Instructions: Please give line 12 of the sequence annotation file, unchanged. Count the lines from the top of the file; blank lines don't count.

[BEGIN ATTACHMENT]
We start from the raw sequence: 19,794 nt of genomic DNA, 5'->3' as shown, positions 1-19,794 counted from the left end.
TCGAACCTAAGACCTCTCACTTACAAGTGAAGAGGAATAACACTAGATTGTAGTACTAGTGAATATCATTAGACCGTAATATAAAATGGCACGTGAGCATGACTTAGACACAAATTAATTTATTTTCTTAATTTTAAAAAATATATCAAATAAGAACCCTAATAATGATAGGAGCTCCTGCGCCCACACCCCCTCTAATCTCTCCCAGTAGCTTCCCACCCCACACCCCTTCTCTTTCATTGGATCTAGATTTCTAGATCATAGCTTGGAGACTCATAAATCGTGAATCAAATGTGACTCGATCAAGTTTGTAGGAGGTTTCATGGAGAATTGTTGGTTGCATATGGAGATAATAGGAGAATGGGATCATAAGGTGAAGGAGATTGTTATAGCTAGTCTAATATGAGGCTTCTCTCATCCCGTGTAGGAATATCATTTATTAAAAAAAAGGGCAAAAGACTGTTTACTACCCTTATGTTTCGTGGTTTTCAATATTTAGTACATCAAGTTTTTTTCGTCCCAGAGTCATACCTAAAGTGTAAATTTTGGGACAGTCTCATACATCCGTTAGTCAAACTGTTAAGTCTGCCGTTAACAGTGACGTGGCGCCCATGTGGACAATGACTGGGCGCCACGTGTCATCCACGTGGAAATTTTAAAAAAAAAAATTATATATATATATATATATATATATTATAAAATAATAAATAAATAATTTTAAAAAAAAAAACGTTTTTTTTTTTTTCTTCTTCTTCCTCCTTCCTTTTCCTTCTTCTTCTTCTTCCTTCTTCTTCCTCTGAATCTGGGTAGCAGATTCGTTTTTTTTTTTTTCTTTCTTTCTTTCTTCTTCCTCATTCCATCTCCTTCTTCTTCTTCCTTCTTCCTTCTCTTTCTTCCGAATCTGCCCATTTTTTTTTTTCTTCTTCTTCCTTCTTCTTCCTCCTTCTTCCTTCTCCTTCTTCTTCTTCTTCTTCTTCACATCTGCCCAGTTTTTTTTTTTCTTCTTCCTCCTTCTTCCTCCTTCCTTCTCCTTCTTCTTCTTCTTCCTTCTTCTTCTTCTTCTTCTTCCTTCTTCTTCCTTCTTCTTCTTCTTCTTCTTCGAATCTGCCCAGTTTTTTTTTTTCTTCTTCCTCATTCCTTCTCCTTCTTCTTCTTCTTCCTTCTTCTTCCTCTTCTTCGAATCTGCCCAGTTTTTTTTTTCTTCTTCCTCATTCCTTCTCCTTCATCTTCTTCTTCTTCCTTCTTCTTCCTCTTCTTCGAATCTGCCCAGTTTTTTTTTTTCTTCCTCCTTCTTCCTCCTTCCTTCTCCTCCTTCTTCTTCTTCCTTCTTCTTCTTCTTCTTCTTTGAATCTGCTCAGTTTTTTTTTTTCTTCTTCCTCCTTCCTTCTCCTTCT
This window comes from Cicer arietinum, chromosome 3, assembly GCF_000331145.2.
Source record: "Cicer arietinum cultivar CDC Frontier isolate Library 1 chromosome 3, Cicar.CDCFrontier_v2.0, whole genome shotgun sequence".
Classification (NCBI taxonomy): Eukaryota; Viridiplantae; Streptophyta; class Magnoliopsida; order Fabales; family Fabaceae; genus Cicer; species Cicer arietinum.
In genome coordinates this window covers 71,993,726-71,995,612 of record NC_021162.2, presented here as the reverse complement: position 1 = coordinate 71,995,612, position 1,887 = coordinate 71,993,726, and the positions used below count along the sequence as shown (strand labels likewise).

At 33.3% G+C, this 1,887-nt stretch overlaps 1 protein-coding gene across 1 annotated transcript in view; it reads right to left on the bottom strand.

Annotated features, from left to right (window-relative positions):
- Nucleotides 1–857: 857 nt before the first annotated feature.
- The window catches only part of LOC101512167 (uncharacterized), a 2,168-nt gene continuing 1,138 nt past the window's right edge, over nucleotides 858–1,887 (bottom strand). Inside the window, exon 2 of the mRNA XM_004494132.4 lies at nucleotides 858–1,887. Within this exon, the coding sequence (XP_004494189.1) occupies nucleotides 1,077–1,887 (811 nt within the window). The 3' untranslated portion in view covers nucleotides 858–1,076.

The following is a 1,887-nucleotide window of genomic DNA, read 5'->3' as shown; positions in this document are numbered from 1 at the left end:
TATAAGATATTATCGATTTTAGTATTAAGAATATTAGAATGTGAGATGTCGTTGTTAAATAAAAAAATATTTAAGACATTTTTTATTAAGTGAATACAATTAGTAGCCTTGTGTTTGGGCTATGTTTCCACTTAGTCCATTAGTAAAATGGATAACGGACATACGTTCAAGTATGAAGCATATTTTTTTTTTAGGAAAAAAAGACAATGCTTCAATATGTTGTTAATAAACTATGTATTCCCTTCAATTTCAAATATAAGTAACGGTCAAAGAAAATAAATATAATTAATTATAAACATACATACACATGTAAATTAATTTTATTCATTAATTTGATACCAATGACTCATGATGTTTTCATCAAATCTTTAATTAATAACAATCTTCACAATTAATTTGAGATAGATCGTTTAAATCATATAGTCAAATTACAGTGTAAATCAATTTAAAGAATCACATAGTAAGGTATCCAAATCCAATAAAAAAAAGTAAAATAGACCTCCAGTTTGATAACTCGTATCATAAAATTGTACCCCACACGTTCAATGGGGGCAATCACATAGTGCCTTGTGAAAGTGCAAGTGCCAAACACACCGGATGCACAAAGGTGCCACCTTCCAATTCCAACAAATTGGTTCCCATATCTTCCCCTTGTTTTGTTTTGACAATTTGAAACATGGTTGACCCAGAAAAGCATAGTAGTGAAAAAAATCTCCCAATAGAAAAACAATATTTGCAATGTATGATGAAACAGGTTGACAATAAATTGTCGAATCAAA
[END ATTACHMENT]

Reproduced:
TATAAGATATTATCGATTTTAGTATTAAGAATATTAGAATGTGAGATGTCGTTGTTAAATAAAAAAATATTTAAGACATTTTTTATTAAGTGAATACAATTAGTAGCCTTGTGTTTGGGCTATGTTTCCACTTAGTCCATTAGTAAAATGGATAACGGACATACGTTCAAGTATGAAGCATATTTTTTTTTTAGGAAAAAAAGACAATGCTTCAATATGTTGTTAATAAACTATGTATTCCCTTCAATTTCAAATATAAGTAACGGTCAAAGAAAATAAATATAATTAATTATAAACATACATACACATGTAAATTAATTTTATTCATTAATTTGATACCAATGACTCATGATGTTTTCATCAAATCTTTAATTAATAACAATCTTCACAATTAATTTGAGATAGATCGTTTAAATCATATAGTCAAATTACAGTGTAAATCAATTTAAAGAATCACATAGTAAGGTATCCAAATCCAATAAAAAAAAGTAAAATAGACCTCCAGTTTGATAACTCGTATCATAAAATTGTACCCCACACGTTCAATGGGGGCAATCACATAGTGCCTTGTGAAAGTGCAAGTGCCAAACACACCGGATGCACAAAGGTGCCACCTTCCAATTCCAACAAATTGGTTCCCATATCTTCCCCTTGTTTTGTTTTGACAATTTGAAACATGGTTGACCCAGAAAAGCATAGTAGTGAAAAAAATCTCCCAATAGAAAAACAATATTTGCAATGTATGATGAAACAGGTTGACAATAAATTGTCGAATCAAA